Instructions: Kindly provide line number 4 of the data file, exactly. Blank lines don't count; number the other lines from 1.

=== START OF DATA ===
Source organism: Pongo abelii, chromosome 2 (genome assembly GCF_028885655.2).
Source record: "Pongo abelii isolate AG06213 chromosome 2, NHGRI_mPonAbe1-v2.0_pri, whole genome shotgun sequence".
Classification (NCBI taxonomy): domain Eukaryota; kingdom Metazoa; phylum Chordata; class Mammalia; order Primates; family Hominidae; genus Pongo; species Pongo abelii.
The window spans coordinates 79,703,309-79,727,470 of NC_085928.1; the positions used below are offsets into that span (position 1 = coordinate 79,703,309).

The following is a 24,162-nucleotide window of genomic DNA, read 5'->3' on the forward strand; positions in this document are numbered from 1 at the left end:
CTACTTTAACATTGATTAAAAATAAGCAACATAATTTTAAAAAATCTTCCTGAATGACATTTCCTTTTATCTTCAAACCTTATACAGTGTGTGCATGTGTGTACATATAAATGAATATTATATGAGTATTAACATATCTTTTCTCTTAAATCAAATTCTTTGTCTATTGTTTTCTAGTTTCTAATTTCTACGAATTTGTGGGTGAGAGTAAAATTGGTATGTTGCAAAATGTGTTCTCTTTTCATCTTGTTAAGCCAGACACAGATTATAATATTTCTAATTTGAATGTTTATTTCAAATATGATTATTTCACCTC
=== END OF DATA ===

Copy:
The window spans coordinates 79,703,309-79,727,470 of NC_085928.1; the positions used below are offsets into that span (position 1 = coordinate 79,703,309).